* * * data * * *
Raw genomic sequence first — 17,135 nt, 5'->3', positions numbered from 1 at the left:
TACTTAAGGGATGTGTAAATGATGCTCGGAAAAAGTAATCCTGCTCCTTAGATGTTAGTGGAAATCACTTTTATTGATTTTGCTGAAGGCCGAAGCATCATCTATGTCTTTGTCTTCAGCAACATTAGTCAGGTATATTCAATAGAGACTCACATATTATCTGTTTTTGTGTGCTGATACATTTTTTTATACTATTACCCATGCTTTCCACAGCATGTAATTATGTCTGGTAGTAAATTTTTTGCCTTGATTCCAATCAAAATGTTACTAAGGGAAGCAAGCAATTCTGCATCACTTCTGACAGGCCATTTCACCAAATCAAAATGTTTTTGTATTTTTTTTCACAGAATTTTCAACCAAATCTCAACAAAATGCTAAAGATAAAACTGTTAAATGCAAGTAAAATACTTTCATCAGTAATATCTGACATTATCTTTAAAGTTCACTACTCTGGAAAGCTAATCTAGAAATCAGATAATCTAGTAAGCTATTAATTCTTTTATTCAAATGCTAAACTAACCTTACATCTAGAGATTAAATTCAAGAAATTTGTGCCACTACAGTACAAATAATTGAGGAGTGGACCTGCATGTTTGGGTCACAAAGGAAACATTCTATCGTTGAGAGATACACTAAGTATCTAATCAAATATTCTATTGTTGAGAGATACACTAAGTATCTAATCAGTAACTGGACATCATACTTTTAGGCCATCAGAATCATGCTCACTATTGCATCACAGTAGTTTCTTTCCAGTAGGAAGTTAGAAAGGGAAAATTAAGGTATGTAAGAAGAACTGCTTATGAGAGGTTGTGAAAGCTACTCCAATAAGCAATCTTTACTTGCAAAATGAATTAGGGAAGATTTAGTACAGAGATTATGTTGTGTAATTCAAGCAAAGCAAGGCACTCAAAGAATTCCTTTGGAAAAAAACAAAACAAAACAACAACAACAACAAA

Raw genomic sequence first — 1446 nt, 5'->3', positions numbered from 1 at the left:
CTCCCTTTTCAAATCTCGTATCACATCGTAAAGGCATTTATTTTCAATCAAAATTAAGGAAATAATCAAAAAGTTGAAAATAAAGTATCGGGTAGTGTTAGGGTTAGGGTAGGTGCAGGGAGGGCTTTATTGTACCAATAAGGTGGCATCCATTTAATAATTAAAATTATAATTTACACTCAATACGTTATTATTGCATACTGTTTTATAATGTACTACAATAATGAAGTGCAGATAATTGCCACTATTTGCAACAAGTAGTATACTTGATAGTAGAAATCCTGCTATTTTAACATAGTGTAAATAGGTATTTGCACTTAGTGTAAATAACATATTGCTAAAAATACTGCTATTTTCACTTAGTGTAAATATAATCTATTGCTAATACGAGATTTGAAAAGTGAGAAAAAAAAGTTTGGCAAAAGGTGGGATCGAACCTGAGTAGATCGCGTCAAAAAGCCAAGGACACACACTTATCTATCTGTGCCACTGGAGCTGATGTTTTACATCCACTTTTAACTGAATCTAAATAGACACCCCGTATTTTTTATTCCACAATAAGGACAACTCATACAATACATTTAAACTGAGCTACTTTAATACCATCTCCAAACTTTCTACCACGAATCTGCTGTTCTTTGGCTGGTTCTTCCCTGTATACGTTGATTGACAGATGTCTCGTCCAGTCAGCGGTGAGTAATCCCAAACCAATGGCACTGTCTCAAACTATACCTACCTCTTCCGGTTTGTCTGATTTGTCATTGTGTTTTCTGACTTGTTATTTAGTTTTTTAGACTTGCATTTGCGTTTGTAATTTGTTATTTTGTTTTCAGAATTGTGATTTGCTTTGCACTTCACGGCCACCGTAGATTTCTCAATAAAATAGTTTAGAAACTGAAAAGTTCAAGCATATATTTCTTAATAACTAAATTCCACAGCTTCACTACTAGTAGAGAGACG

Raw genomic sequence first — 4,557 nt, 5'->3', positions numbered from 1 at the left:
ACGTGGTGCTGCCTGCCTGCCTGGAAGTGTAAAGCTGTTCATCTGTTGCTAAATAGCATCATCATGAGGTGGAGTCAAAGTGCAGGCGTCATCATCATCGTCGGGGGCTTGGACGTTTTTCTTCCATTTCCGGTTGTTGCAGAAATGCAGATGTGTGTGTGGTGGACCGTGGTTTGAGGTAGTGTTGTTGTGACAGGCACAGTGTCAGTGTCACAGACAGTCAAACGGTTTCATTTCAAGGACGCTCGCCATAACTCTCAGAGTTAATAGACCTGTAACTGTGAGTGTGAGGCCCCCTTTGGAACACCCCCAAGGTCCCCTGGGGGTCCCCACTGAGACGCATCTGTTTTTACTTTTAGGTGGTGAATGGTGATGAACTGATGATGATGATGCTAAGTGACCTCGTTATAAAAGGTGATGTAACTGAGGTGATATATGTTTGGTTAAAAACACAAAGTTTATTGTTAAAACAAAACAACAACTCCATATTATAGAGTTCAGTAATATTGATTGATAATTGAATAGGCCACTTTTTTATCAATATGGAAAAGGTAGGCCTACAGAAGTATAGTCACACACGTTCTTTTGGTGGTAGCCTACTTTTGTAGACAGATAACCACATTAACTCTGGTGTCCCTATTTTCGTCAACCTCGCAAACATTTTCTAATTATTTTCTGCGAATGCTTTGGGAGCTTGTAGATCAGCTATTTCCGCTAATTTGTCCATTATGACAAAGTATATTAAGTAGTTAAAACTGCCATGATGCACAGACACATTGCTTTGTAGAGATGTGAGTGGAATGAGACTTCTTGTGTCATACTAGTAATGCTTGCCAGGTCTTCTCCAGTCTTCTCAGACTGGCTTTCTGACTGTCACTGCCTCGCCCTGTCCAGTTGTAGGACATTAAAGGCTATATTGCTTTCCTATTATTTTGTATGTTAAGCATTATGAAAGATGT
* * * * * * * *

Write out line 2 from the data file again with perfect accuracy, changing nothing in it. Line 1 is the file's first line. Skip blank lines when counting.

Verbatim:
TACTTAAGGGATGTGTAAATGATGCTCGGAAAAAGTAATCCTGCTCCTTAGATGTTAGTGGAAATCACTTTTATTGATTTTGCTGAAGGCCGAAGCATCATCTATGTCTTTGTCTTCAGCAACATTAGTCAGGTATATTCAATAGAGACTCACATATTATCTGTTTTTGTGTGCTGATACATTTTTTTATACTATTACCCATGCTTTCCACAGCATGTAATTATGTCTGGTAGTAAATTTTTTGCCTTGATTCCAATCAAAATGTTACTAAGGGAAGCAAGCAATTCTGCATCACTTCTGACAGGCCATTTCACCAAATCAAAATGTTTTTGTATTTTTTTTCACAGAATTTTCAACCAAATCTCAACAAAATGCTAAAGATAAAACTGTTAAATGCAAGTAAAATACTTTCATCAGTAATATCTGACATTATCTTTAAAGTTCACTACTCTGGAAAGCTAATCTAGAAATCAGATAATCTAGTAAGCTATTAATTCTTTTATTCAAATGCTAAACTAACCTTACATCTAGAGATTAAATTCAAGAAATTTGTGCCACTACAGTACAAATAATTGAGGAGTGGACCTGCATGTTTGGGTCACAAAGGAAACATTCTATCGTTGAGAGATACACTAAGTATCTAATCAAATATTCTATTGTTGAGAGATACACTAAGTATCTAATCAGTAACTGGACATCATACTTTTAGGCCATCAGAATCATGCTCACTATTGCATCACAGTAGTTTCTTTCCAGTAGGAAGTTAGAAAGGGAAAATTAAGGTATGTAAGAAGAACTGCTTATGAGAGGTTGTGAAAGCTACTCCAATAAGCAATCTTTACTTGCAAAATGAATTAGGGAAGATTTAGTACAGAGATTATGTTGTGTAATTCAAGCAAAGCAAGGCACTCAAAGAATTCCTTTGGAAAAAAACAAAACAAAACAACAACAACAACAAA